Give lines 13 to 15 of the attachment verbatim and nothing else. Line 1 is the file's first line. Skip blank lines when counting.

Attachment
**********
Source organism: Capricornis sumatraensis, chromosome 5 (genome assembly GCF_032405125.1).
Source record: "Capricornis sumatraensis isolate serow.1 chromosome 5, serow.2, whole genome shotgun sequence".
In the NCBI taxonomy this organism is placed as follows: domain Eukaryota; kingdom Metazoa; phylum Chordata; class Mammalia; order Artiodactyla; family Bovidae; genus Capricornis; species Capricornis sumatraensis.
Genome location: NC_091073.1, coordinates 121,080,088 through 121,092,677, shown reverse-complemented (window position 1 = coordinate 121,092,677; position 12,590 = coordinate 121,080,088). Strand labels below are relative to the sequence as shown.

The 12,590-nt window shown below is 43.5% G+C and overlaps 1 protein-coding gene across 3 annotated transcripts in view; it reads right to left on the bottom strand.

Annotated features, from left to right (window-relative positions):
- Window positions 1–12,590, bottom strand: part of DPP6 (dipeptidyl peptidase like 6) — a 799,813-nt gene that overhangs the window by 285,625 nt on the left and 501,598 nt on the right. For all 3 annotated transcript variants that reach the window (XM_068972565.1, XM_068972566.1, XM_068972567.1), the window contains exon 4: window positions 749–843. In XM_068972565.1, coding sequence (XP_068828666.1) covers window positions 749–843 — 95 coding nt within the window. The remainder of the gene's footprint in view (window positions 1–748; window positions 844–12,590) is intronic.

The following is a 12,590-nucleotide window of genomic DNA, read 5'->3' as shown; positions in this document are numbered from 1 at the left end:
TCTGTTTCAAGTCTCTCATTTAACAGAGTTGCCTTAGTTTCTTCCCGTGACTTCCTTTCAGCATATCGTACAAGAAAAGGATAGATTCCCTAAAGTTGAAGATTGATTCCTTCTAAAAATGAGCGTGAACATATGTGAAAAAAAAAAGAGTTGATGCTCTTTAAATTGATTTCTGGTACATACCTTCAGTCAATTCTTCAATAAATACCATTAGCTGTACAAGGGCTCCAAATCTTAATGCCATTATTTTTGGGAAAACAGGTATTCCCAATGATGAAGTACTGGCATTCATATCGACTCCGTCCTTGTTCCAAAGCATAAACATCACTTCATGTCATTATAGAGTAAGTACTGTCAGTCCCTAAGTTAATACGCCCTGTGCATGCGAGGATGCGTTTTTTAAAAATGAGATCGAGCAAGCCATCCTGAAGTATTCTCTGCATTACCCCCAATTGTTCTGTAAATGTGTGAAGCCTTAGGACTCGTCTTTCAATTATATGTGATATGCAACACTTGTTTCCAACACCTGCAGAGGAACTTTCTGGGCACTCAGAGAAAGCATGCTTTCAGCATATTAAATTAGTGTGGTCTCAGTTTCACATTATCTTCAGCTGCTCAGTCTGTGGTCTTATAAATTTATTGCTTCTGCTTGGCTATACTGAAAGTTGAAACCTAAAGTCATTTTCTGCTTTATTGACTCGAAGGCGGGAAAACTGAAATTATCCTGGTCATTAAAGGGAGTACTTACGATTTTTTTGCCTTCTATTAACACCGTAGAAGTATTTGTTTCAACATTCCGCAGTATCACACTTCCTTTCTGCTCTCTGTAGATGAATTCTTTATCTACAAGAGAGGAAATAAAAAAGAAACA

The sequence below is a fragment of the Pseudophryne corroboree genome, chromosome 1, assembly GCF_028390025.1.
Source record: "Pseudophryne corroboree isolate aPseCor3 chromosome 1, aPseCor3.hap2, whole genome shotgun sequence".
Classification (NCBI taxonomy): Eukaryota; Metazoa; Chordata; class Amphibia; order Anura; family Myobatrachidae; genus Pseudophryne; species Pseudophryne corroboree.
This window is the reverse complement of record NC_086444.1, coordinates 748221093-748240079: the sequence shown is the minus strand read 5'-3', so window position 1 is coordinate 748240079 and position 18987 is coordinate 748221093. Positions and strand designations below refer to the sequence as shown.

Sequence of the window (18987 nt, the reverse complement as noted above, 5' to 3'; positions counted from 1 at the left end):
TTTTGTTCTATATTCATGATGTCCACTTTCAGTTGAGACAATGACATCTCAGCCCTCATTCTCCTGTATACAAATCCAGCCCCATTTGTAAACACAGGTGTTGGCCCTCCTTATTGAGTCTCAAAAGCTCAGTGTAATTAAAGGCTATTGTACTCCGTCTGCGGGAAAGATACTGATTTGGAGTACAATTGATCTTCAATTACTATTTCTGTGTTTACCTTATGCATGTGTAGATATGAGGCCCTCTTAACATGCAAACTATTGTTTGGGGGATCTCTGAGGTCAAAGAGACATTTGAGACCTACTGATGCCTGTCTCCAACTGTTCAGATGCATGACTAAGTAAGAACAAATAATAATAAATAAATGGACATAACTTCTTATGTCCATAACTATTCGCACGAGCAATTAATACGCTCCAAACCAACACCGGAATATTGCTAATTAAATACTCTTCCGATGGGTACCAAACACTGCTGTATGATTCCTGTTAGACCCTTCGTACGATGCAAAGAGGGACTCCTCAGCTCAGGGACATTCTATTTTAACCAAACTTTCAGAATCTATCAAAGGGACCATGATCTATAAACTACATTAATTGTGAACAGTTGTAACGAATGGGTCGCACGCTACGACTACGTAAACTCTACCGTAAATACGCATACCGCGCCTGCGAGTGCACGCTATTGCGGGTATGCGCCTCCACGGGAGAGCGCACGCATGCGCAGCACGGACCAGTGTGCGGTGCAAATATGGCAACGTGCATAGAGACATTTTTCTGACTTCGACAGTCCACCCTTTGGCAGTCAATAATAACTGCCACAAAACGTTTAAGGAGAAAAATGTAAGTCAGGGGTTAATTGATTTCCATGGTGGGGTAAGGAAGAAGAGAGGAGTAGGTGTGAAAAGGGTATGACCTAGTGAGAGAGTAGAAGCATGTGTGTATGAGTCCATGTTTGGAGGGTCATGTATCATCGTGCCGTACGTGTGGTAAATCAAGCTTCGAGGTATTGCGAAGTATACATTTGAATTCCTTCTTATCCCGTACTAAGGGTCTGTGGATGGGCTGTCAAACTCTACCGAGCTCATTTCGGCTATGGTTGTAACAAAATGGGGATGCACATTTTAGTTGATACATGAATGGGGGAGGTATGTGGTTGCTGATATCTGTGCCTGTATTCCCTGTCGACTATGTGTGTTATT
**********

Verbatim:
This window is the reverse complement of record NC_086444.1, coordinates 748221093-748240079: the sequence shown is the minus strand read 5'-3', so window position 1 is coordinate 748240079 and position 18987 is coordinate 748221093. Positions and strand designations below refer to the sequence as shown.

Sequence of the window (18987 nt, the reverse complement as noted above, 5' to 3'; positions counted from 1 at the left end):
TTTTGTTCTATATTCATGATGTCCACTTTCAGTTGAGACAATGACATCTCAGCCCTCATTCTCCTGTATACAAATCCAGCCCCATTTGTAAACACAGGTGTTGGCCCTCCTTATTGAGTCTCAAAAGCTCAGTGTAATTAAAGGCTATTGTACTCCGTCTGCGGGAAAGATACTGATTTGGAGTACAATTGATCTTCAATTACTATTTCTGTGTTTACCTTATGCATGTGTAGATATGAGGCCCTCTTAACATGCAAACTATTGTTTGGGGGATCTCTGAGGTCAAAGAGACATTTGAGACCTACTGATGCCTGTCTCCAACTGTTCAGATGCATGACTAAGTAAGAACAAATAATAATAAATAAATGGACATAACTTCTTATGTCCATAACTATTCGCACGAGCAATTAATACGCTCCAAACCAACACCGGAATATTGCTAATTAAATACTCTTCCGATGGGTACCAAACACTGCTGTATGATTCCTGTTAGACCCTTCGTACGATGCAAAGAGGGACTCCTCAGCTCAGGGACATTCTATTTTAACCAAACTTTCAGAATCTATCAAAGGGACCATGATCTATAAACTACATTAATTGTGAACAGTTGTAACGAATGGGTCGCACGCTACGACTACGTAAACTCTACCGTAAATACGCATACCGCGCCTGCGAGTGCACGCTATTGCGGGTATGCGCCTCCACGGGAGAGCGCACGCATGCGCAGCACGGACCAGTGTGCGGTGCAAATATGGCAACGTGCATAGAGACATTTTTCTGACTTCGACAGTCCACCCTTTGGCAGTCAATAATAACTGCCACAAAACGTTTAAGGAGAAAAATGTAAGTCAGGGGTTAATTGATTTCCATGGTGGGGTAAGGAAGAAGAGAGGAGTAGGTGTGAAAAGGGTATGACCTAGTGAGAGAGTAGAAGCATGTGTGTATGAGTCCATGTTTGGAGGGTCATGTATCATCGTGCCGTACGTGTGGTAAATCAAGCTTCGAGGTATTGCGAAGTATACATTTGAATTCCTTCTTATCCCGTACTAAGGGTCTGTGGATGGGCTGTCAAACTCTACCGAGCTCATTTCGGCTATGGTTGTAACAAAATGGGGATGCACATTTTAGTTGATACATGAATGGGGGAGGTATGTGGTTGCTGATATCTGTGCCTGTATTCCCTGTCGACTATGTGTGTTATT